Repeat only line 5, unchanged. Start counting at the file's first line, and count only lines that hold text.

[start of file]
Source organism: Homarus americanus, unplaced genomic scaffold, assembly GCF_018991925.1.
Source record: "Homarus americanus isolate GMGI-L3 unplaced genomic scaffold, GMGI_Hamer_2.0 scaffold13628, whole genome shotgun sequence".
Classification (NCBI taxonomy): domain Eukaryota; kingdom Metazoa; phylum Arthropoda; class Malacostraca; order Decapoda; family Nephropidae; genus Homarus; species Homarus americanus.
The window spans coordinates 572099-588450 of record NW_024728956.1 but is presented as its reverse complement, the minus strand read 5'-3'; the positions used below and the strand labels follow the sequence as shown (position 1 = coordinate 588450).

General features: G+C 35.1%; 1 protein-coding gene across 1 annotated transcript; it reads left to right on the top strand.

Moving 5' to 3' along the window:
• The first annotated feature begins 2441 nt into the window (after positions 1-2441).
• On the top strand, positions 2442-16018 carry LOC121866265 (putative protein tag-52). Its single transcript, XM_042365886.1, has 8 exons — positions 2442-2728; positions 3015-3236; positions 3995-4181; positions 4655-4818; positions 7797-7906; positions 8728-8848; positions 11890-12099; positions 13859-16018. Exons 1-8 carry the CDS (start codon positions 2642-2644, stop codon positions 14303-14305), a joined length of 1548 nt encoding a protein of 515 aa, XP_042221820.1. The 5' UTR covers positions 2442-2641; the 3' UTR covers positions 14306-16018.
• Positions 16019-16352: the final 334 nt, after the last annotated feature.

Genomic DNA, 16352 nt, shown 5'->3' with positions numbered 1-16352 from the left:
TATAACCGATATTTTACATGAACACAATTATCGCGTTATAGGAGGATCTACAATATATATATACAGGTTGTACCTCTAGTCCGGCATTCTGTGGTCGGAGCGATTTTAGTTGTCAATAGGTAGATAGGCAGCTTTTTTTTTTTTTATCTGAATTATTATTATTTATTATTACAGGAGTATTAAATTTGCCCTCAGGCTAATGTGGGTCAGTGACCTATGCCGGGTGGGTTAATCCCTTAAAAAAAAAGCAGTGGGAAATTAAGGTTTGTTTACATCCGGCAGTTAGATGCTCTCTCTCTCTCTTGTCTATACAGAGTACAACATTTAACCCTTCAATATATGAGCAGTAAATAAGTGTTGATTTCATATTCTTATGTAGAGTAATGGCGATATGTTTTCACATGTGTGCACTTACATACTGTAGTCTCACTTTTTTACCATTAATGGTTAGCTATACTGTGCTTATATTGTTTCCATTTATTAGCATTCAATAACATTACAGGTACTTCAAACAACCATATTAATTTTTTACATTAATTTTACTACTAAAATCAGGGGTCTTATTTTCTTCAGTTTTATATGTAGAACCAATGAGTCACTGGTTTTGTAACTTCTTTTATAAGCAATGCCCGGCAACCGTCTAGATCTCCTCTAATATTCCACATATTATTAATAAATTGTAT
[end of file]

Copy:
General features: G+C 35.1%; 1 protein-coding gene across 1 annotated transcript; it reads left to right on the top strand.